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Homework Help: Heat equation

  1. Apr 18, 2007 #1
    1. The problem statement, all variables and given/known data

    I am solving the heat equation [tex] 1/a^2\theta_t = \theta_x
    [/tex]

    boundary conditions are [tex] \theta(0,t) = \theta(L,t) = 0 t > 0 [/tex]

    initial conditions are [tex] \theta(x,0) = T_0sin(x\pi/L) [/tex]


    now I have derived the steady solution to be 0 and I have derived that the general solution will be of the form

    [tex] \theta(x,t) = \sum_{n=1}^\infty\B_n sin\frac{n\pix}{L}exp\frac{-a^2n^\pi^2}{L}t [/tex]

    I am next required to determine the sequence [tex] {B_n} \\

    \mbox{now usually I would proceed in the following manner, using the initial conditions}\\
    \theta(x,0) = \sum_{n=1}^\infty B_n sinn\pix/L = T_0sin(\frac{\pix}{L})[/tex]

    I would then multiply both sides by [tex] \int_{0}^{L}sin\frac{mx\pi}{L} [/tex]

    but instead i decided first to separted term [tex] B_1 [/tex] and cancel term sin(mx\pi/L)

    so I proceeded using the cancellation by the orthogonality conditions and derived the following

    [tex] B_mL/2 = (T_0 -B_1)\int_{0}^{L}sin\frac{mx\pi}{L}\\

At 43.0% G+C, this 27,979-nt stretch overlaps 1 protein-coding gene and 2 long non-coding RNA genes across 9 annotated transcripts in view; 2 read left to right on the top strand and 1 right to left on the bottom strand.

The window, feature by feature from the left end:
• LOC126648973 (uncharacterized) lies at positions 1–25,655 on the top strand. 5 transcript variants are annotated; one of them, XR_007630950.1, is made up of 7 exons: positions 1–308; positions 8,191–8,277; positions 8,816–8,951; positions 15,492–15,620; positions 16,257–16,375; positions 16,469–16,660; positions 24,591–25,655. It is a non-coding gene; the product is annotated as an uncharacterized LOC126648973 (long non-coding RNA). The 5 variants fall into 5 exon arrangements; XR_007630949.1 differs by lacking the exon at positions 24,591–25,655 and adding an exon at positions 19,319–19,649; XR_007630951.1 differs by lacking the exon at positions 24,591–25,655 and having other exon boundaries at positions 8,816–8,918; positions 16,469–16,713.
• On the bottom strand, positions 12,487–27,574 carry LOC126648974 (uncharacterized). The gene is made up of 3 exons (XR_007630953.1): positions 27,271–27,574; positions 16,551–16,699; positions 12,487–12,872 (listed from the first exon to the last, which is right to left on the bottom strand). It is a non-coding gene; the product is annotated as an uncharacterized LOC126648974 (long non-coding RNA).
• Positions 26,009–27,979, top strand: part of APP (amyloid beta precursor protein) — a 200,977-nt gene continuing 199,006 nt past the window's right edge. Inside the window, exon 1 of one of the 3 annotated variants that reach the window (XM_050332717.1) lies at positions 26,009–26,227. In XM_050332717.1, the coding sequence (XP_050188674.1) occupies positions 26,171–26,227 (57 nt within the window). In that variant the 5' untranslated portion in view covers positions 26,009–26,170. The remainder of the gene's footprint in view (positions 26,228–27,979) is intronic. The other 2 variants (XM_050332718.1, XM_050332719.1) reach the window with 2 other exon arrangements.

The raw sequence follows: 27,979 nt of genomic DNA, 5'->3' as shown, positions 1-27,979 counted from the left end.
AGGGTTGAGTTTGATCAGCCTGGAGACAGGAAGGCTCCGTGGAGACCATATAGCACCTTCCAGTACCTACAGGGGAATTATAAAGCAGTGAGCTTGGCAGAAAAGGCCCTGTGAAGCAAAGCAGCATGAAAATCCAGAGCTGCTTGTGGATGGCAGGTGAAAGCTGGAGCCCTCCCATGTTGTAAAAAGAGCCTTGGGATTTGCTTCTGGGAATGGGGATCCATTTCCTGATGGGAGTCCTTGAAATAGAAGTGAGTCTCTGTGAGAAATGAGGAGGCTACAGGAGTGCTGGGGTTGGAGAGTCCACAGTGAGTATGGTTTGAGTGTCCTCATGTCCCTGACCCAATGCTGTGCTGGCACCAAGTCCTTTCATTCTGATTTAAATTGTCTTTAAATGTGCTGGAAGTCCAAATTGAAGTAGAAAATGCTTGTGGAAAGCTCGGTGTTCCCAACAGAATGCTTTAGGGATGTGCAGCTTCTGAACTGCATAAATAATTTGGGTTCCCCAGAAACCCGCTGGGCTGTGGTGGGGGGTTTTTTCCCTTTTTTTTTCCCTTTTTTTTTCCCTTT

= \frac{(B_1 -T_0)}{m\pix}\left[cosmx\pi/L\right]_{0}^{L}\\
    = \frac{B_1-T_0}{m\pi}\left[(-1)^m -1] [/tex]

    you see the problem is I end up with [tex] B_1 [/tex] undetermined
    [tex] B_1 = \frac{-4T_0}{m\pi -4} [/tex]

    where did I go wrong/ what should I have done differently??:frown:





    2. Relevant equations



    3. The attempt at a solution
     
    Last edited: Apr 18, 2007
  2. jcsd
  3. Apr 18, 2007 #2

    HallsofIvy

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    Science Advisor

    You didn't do anything wrong except that you guarenteed you would not be able to determine B1 when you "decided first to separted term [itex]B_1[/itex] and cancel term sin(mx\pi/L)"!

    There are many different ways to do this but I would probably expand [itex]T_0 sin(\pi x/L)[/itex] in a Fourier sine series in [itex]\pi x/L[/itex] and equate coefficients.
     
  4. Apr 18, 2007 #3
    mmm...I am not familiar with this method, you see the reason I took out term B1 was because I knew it would allow me to proceed by multplying by

    [tex] sin\frac{m\pix}{L} [/tex]and then integrating from 0 to L. Without taking out term B1 this would eventually lead me to do the following integral
    [tex] L/2B_m = T_0\int_{0}^{L} sin(\frac{m\pix}{L})sin(\frac{pix}{L})dx [/tex]

    is this also a valid method of solution and if so How do I do the integral? Do I have to use some sort of trig identity
     
    Last edited: Apr 18, 2007
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